Merck Manual

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Professional Version

Overview of Brucellosis in Dogs


Paul Nicoletti

, DVM, MS, DACVPM (Deceased), College of Veterinary Medicine, University of Florida

Reviewed/Revised Jul 2013 | Modified Oct 2022

Although dogs occasionally become infected with Brucella abortus, B suis, or B melitensis, these sporadic occurrences typically are closely associated with exposure to infected domestic livestock ( see Brucellosis in Large Animals Brucellosis in Large Animals ).

B canis is a cause of abortion at 45–55 days of gestation in kenneled dogs. Dogs are the only definitive host of this organism. Infection has caused a reduction of 75% in the number of pups weaned in some breeding kennels. The disease disseminates rapidly among closely confined dogs, especially at time of breeding or when abortions occur. Transmission occurs via ingestion of contaminated materials or venereal routes. Urine transmission has been reported but seems to be unusual. Both sexes appear to be equally susceptible.

Primary signs are abortion during the last trimester of pregnancy without premonitory signs, stillbirths, and conception failures. Prolonged vaginal discharge usually follows abortion. Abortions may occur during subsequent pregnancies. Infected dogs may develop generalized lymphadenitis and frequently epididymitis, periorchitis, and prostatitis. Spondylitis and uveitis are occasional complications. Bacteremia is frequent and persists for ~18 mo after exposure. Fever is not characteristic.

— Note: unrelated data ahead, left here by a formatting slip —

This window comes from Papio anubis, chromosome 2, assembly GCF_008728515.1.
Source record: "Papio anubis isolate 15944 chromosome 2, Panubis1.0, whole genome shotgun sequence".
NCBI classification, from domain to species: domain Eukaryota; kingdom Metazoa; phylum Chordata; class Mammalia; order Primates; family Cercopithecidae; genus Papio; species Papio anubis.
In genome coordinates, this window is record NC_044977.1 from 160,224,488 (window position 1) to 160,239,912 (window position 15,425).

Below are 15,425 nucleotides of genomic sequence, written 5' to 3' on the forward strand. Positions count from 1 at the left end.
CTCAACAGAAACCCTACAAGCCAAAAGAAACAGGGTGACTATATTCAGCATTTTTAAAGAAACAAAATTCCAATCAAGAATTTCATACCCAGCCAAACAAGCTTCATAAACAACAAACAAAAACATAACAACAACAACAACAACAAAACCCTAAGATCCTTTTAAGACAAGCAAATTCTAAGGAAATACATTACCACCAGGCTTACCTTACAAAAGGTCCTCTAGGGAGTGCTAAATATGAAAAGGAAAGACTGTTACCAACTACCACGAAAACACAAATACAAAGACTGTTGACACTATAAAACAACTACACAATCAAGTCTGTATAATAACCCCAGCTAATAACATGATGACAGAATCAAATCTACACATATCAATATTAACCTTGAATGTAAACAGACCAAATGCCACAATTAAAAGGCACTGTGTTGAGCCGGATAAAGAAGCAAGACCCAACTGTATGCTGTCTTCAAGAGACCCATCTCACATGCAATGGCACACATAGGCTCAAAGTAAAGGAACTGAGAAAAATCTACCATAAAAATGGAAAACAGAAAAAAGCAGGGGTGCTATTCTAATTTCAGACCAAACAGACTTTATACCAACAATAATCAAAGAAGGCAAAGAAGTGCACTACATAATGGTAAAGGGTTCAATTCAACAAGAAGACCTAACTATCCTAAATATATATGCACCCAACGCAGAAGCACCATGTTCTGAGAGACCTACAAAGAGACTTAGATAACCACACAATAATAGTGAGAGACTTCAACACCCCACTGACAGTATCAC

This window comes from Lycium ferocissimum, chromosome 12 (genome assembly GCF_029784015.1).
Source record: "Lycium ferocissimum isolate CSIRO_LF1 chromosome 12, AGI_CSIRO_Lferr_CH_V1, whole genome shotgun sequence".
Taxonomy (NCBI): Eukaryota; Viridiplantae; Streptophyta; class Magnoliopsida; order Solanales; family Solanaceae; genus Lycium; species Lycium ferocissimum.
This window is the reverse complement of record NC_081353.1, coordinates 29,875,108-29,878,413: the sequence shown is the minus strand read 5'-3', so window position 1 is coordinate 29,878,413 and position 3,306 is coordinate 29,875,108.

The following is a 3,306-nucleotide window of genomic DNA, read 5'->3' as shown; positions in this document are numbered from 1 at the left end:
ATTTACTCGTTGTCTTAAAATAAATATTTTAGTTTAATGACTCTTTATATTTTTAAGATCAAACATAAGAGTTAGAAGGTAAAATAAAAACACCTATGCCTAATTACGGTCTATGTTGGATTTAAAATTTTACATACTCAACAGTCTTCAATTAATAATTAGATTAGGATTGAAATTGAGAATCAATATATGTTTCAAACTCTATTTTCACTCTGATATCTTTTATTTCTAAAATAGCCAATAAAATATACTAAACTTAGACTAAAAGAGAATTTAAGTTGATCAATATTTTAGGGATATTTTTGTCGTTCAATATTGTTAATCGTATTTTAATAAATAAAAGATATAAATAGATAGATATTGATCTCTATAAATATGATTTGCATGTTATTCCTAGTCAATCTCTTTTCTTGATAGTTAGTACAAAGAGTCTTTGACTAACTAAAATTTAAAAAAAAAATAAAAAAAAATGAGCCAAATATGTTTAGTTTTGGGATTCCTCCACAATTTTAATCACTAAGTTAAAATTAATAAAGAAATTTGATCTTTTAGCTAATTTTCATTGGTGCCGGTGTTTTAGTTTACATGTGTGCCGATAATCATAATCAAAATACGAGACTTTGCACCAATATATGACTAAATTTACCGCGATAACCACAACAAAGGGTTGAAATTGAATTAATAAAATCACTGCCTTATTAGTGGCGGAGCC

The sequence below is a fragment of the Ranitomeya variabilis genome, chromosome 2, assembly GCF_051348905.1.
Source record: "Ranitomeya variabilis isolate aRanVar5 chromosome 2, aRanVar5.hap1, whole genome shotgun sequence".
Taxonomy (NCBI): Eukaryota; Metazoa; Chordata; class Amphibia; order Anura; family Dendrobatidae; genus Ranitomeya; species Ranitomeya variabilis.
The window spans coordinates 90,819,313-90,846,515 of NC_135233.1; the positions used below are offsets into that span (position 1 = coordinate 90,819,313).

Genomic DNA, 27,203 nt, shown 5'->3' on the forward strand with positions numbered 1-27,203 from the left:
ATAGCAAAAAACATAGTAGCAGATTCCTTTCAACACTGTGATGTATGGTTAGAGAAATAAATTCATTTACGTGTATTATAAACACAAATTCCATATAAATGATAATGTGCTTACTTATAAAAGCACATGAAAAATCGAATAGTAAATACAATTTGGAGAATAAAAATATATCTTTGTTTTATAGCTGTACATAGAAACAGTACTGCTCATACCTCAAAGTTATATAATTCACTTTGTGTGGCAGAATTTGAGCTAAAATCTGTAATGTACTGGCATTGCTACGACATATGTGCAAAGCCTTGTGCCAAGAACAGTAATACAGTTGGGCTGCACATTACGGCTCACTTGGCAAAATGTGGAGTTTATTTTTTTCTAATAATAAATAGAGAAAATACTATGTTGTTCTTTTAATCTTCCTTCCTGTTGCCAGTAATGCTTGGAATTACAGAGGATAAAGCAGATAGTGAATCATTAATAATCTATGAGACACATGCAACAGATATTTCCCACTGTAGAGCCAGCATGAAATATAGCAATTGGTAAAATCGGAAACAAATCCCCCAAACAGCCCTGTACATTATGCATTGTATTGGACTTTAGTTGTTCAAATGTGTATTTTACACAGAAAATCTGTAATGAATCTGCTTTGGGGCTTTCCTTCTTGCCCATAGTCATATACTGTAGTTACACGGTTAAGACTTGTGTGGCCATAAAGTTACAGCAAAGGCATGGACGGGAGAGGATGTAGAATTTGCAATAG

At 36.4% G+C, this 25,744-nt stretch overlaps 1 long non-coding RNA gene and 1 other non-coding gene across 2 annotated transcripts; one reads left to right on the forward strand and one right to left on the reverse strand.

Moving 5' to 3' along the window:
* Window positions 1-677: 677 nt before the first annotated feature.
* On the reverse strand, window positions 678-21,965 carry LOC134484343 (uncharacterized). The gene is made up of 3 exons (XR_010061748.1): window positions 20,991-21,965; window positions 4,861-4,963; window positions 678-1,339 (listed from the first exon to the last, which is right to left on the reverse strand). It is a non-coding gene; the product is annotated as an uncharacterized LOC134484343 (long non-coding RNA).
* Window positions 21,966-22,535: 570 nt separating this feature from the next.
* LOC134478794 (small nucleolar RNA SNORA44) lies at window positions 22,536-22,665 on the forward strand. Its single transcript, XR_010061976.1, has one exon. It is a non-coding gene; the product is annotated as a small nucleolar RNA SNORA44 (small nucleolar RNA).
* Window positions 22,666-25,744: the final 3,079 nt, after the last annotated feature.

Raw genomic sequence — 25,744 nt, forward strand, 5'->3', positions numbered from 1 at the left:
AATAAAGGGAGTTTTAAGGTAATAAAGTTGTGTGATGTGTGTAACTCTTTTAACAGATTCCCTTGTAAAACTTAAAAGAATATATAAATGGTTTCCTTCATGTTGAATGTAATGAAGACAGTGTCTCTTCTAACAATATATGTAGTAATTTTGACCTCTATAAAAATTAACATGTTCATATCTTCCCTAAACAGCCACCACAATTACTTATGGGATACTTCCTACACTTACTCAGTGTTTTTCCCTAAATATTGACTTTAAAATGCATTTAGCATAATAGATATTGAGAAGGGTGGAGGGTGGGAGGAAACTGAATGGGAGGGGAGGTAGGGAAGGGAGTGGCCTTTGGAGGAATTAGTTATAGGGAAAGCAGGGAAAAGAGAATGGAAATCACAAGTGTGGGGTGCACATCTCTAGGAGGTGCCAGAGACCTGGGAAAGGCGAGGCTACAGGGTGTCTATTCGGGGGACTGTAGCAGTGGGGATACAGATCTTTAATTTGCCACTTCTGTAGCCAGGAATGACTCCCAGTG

Diagnosis is based on isolation and identification of the causative agent or by serology. The organisms can usually be readily isolated from vaginal exudate, aborted pups, blood, milk, or semen of infected dogs. The most widely used serologic test is an agglutination test by a tube or slide method. Nonspecific agglutination reactions occur in some dogs. To eliminate nonspecific antibody reactions, the serum is treated with 2-mercaptoethanol and retested. An agar gel immunodiffusion test performed in some laboratories is quite specific. Other tests, such as immunofluorescence and ELISA, have been used sometimes.

Attempts at immunization have not been successful. Control is based on elimination or isolation of infected dogs identified by positive cultural or serologic tests at monthly intervals. Incidence of infection is much lower in kennels where dogs are caged individually. Longterm therapy, eg, with a combination regimen of streptomycin or gentamicin and tetracycline, has been successful in many cases. Neutering of infected dogs is sometimes an alternative to euthanasia.

Prevention of canine brucellosis is done by testing before entry and breeding. The disease is reportable in some states. B canis is zoonotic, although cases of human infection are rare and less severe than those caused by the smooth species of the genus. The true incidence is unknown. Diagnostic tests used for smooth species do not cross-react with those for rough species; this may result in a missed diagnosis. In addition, signs of B canis infections may resemble those of other diseases. Appropriate measures to prevent exposure should be taken.

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